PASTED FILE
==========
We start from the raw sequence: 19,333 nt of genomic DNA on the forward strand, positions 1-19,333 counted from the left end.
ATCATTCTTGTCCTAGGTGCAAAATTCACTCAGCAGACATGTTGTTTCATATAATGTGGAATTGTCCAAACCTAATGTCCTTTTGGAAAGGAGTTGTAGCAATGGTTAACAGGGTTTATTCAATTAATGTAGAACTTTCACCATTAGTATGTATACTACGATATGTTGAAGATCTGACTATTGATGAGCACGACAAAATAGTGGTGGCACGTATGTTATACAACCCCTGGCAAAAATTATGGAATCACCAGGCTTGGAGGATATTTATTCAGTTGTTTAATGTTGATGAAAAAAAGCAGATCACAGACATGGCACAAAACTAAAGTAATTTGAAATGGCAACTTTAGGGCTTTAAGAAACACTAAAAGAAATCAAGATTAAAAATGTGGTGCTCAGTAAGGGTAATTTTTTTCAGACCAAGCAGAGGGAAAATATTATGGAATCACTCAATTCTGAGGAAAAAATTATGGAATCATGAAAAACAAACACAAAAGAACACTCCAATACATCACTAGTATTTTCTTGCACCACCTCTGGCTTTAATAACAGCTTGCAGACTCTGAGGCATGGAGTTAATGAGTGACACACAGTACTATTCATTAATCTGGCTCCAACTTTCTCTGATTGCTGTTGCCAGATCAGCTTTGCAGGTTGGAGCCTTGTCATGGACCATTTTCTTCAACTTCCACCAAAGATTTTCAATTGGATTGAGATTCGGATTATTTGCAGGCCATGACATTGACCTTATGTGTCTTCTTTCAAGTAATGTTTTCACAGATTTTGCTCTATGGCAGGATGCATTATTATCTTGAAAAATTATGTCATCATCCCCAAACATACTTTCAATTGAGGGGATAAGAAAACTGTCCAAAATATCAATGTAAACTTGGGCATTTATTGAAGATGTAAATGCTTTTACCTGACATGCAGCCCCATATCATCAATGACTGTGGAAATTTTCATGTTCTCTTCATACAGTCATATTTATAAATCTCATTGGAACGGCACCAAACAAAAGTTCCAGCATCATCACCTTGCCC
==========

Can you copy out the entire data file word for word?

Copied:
We start from the raw sequence: 19,333 nt of genomic DNA on the forward strand, positions 1-19,333 counted from the left end.
ATCATTCTTGTCCTAGGTGCAAAATTCACTCAGCAGACATGTTGTTTCATATAATGTGGAATTGTCCAAACCTAATGTCCTTTTGGAAAGGAGTTGTAGCAATGGTTAACAGGGTTTATTCAATTAATGTAGAACTTTCACCATTAGTATGTATACTACGATATGTTGAAGATCTGACTATTGATGAGCACGACAAAATAGTGGTGGCACGTATGTTATACAACCCCTGGCAAAAATTATGGAATCACCAGGCTTGGAGGATATTTATTCAGTTGTTTAATGTTGATGAAAAAAAGCAGATCACAGACATGGCACAAAACTAAAGTAATTTGAAATGGCAACTTTAGGGCTTTAAGAAACACTAAAAGAAATCAAGATTAAAAATGTGGTGCTCAGTAAGGGTAATTTTTTTCAGACCAAGCAGAGGGAAAATATTATGGAATCACTCAATTCTGAGGAAAAAATTATGGAATCATGAAAAACAAACACAAAAGAACACTCCAATACATCACTAGTATTTTCTTGCACCACCTCTGGCTTTAATAACAGCTTGCAGACTCTGAGGCATGGAGTTAATGAGTGACACACAGTACTATTCATTAATCTGGCTCCAACTTTCTCTGATTGCTGTTGCCAGATCAGCTTTGCAGGTTGGAGCCTTGTCATGGACCATTTTCTTCAACTTCCACCAAAGATTTTCAATTGGATTGAGATTCGGATTATTTGCAGGCCATGACATTGACCTTATGTGTCTTCTTTCAAGTAATGTTTTCACAGATTTTGCTCTATGGCAGGATGCATTATTATCTTGAAAAATTATGTCATCATCCCCAAACATACTTTCAATTGAGGGGATAAGAAAACTGTCCAAAATATCAATGTAAACTTGGGCATTTATTGAAGATGTAAATGCTTTTACCTGACATGCAGCCCCATATCATCAATGACTGTGGAAATTTTCATGTTCTCTTCATACAGTCATATTTATAAATCTCATTGGAACGGCACCAAACAAAAGTTCCAGCATCATCACCTTGCCC